It’s doubtful that the regular early-Sunday morning commuters stepping aboard the uptown 1 train at Times Square and 42nd Street had ever been greeted by anything quite like the spectacle that awaited them yesterday morning.
What is usually a quiet subway shuttling night-shift workers home to Harlem or the Bronx instead resembled a particularly boisterous train leaving Ballyhaunis for Hueston on All-Ireland final morning; green and red up and down the carriage as far as the eye could see.
It had been tempting, in the weeks leading up to Mayo’s Connacht championship opener against New York, to wonder whether some of the numbers suggested for travelling fans were a little bit exaggerated. Mayo’s fans might be famed for their dedication to the cause, but surely it was a bit much to expect thousands of them to travel the guts of 5,000km, to one of the most expensive cities in the world, to take in a game that Mayo were always going to win with a bit to spare?
As it turned out, the forecasts were probably selling things short. Mayo supporters were absolutely everywhere in the city from Thursday and Friday onward. Some came with their friends, more came with their families, some came as part of organised tours with their club and a few came solo, just to take in the experience and, who knows, maybe to be able to say in 50 years time that they were there for the very start of the long-awaited victorious championship summer.
At the Banc Bar and Café on 431 3rd Avenue on Thursday night, owner Ronan Conlon from Bonniconlon explained that he had Mayo fans from all around the county and even as far afield as London coming through his doors already, and that footfall was only expected to rise. It took some getting used to, the experience of casually walking down a crowded Manhattan sidewalk and running into a family all bedecked in Mayo jerseys making their way to one of the tourist spots or grabbing a bite to eat. The green and red colours served as their beacon to fellow believers; barely noticed by the vast majority of New Yorkers but standing out a mile against the greys and blacks of the business suits to announce that the crew are in town from Ballina, or Belmullet, or Claremorris, to watch Mayo in action.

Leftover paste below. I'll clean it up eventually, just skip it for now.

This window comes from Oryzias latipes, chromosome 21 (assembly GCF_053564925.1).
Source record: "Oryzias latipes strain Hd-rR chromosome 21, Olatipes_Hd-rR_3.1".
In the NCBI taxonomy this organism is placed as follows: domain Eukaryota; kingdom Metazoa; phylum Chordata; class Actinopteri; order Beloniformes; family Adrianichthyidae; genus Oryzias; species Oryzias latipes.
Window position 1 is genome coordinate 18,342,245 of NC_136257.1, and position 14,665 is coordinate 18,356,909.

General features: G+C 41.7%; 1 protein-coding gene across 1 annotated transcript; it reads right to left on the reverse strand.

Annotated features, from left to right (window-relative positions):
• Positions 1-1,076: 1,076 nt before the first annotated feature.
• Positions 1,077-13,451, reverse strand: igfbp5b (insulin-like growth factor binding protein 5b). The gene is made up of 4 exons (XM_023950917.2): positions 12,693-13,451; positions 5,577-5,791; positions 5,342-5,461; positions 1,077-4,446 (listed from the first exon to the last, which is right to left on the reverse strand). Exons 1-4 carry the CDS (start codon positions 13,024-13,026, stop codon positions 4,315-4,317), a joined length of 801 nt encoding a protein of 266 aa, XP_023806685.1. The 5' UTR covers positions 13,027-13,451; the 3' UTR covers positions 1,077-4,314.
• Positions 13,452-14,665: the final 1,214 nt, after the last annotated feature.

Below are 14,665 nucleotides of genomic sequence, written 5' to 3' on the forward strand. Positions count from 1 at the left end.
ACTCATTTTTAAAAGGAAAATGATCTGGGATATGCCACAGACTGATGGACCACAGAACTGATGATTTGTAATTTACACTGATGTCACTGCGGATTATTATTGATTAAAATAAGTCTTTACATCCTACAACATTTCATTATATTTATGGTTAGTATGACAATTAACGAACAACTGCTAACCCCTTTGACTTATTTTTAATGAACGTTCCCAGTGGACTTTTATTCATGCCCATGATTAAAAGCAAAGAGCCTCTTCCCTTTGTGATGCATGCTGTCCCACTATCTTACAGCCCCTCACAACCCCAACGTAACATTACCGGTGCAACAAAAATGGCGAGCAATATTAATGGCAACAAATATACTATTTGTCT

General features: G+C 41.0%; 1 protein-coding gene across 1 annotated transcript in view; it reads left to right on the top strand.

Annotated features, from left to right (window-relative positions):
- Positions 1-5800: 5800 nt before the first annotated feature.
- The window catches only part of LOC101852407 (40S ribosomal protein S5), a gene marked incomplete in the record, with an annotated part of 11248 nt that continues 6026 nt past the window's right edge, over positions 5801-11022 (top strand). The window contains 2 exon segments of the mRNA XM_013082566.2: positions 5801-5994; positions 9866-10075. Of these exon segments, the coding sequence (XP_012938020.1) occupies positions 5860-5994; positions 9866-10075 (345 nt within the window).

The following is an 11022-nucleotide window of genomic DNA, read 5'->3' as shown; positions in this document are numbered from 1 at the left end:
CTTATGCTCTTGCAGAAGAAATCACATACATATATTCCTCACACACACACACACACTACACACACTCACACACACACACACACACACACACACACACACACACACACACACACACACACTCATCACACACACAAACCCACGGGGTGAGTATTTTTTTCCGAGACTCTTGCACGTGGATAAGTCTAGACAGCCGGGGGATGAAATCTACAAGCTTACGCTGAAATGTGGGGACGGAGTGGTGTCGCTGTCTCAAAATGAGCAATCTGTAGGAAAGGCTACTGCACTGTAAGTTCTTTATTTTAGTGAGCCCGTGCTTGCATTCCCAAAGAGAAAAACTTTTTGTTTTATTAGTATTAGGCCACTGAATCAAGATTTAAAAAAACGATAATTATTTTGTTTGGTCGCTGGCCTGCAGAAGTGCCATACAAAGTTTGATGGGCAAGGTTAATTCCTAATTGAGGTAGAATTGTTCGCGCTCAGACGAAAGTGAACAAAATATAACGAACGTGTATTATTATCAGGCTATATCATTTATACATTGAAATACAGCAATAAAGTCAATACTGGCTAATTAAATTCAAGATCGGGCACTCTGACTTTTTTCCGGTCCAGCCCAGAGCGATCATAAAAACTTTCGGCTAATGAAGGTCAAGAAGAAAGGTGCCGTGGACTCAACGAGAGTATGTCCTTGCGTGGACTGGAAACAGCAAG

The conversations by way of introduction tended to follow along fairly standard lines: where are ye from yourselves? When did ye get in? Where are ye staying? Some amount of Mayo heads about. And finally, in slightly hushed tones at the end of the greeting: how are ye fixed for a ticket?
Practically nobody seemed to have one right up until Saturday evening, and those few that did were usually operating on a promise, the brother of a friend or the cousin of a neighbour who would sort them out outside the ground. Nobody seemed overly concerned though, just happy to be in town and be part of the festivities.
They had no shortage of options. Pubs, bars and restaurants around the five boroughs were all hosting special Mayo-themed nights, hoping to entice the travelling army of supporters through their doors. Some events required serious planning, like the black-tie gala dinner organised by the Mayo International Supporters Foundation on Friday night, pubs like Failte on 2nd Avenue and Shades of Green on East 15th Street were happy to stick a Mayo flag outside the door and welcome whoever walked through the door over the course of the weekend.
Outside the city, in Jersey and Queens and The Bronx and as far up as Yonkers, get-togethers and reunions were being hosted to mark the weekend of the game, which has always held slightly more significance as a social occasion than a sporting one. The refrain from most supporters the weekend was how special it was to see old friends and family after years apart while collectively rallying behind an exciting young Mayo team.